Displaying items by tag: Brexit
Following recent formal meetings with his Spanish, Estonian and Maltese counterparts, Minister Creed scheduled meetings with his colleagues from Germany, Netherlands and Denmark to discuss common concerns about the likely impact of Brexit on the agri-food and fisheries sectors.
Speaking yesterday (Wednesday 15 March) ahead of a bilateral with German Agriculture Minister Christian Schmidt, Minister Creed said he intends to “emphasise the very real and serious concerns that we in Ireland have about the potential impact of Brexit on our agri-food and fisheries sectors, and to explore other member states’ assessment of the implications from their perspective.”
Noting that Brexit poses the threat of “a very negative impact on trade”, the minister highlighted in particular the many common concerns in the fisheries area.
“We are confronted with potentially very grave challenges on fisheries, primarily in relation to continued access to UK waters, where much of our fishing effort is undertaken,” he said. “I hope to discuss them in some detail, with a view to building a common platform as we seek to protect the interests of our fishing industries and communities.”
#BypassUK - The Port of Cork has ramped up talks with continental ferry companies writes Independent.ie about providing more direct freight routes between Ireland and mainland Europe due to Brexit, its chairman has said.
John Mullins said fresh food exporters in particular cannot afford the time to ship their produce to Europe via Britain if border restrictions are going to be imposed.
"If you're a mussel producer in west Cork and you need to get to the Paris market on Monday, and you're harvesting on a Friday, you cannot afford the time with fresh mussels, waiting in Holyhead, and then waiting again in Dover as you go over the landbridge," Mr Mullins said, at a recent Brexit event at UCD.
"It's not going to work. Most recently we've been speaking to continental ferry providers about actually having more direct ferry routes into continental Europe out of Cork, and out of Rosslare," he said. "You will see a reorientation of logistics."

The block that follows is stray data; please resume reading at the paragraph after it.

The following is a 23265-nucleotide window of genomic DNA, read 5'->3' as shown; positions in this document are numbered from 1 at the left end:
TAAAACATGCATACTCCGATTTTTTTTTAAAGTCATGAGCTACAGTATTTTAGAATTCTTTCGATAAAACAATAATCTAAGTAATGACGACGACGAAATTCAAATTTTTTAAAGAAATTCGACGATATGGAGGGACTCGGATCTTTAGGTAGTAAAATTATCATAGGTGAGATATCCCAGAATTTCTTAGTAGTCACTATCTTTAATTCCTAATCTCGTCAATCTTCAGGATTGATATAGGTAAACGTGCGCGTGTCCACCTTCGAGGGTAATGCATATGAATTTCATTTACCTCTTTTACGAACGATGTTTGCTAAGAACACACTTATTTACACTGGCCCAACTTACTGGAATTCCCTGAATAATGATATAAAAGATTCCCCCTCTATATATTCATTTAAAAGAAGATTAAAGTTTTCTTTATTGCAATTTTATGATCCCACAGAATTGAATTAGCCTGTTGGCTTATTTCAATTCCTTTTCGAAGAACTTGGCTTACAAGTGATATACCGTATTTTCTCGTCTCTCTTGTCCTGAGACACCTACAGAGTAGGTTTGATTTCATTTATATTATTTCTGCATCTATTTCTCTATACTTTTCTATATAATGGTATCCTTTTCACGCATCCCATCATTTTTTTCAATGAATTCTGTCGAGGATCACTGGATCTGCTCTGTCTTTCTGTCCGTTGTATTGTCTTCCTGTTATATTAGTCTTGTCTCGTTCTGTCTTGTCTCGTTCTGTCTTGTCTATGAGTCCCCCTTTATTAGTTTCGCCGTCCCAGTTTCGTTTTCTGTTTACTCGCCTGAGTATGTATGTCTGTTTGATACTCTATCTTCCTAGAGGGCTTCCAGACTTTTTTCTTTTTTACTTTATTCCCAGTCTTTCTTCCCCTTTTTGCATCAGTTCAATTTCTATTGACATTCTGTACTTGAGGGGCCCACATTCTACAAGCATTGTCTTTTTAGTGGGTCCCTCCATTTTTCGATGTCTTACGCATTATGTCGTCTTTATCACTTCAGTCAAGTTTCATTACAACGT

Mr Mullins later told the Irish Independent that one of the options the port has long been looking at is trying to get direct access to Spain.
Such proposed direct services Afloat has reported on in recent years, follow this link. For more on the story from the Independent click here.
And 40pc said that using a longer, yet more direct, route would adversely affect the quality of the product.
But 30pc of exporters quizzed for the survey by the Irish Exporters Association (IEA) have taken no action to assess the fallout from the Brexit vote, even though 70pc said a weakening sterling had impacted their business.
Marie Armstrong, IEA vice-president, said the number of exporters relying on the UK as a land bridge to the continent was "hugely significant".
"And those members are very concerned about continuing to use the UK in terms of customs, and being stopped at borders," Ms Armstrong told TDs yesterday.
For more on the survey's findings click here.
#Fishing - Marine Minister Michael Creed’s meeting with his Spanish counterpart in Brussels yesterday (Monday 6 March) was “a very useful opportunity to identify common concerns” regarding the impact of Brexit on Europe’s fisheries.
Commenting on his discussion with Spain’s Isabel García Tejerina at the latest Council of Agriculture and Fisheries Ministers, Minister Creed said: “We agreed that we will work towards building a common platform involving the main member states operating within the UK 200-mile fishery limits.
“The EU fishing industry is taking a similar approach, and our combined efforts will strengthen our delivery of the EU fishing priorities in the Brexit negotiations.”
Minister Creed had bilateral meetings on both the fisheries and agri-food aspects of Brexit with his counterparts from Scotland and Estonia, among others, as well as with Commissioner Phil Hogan.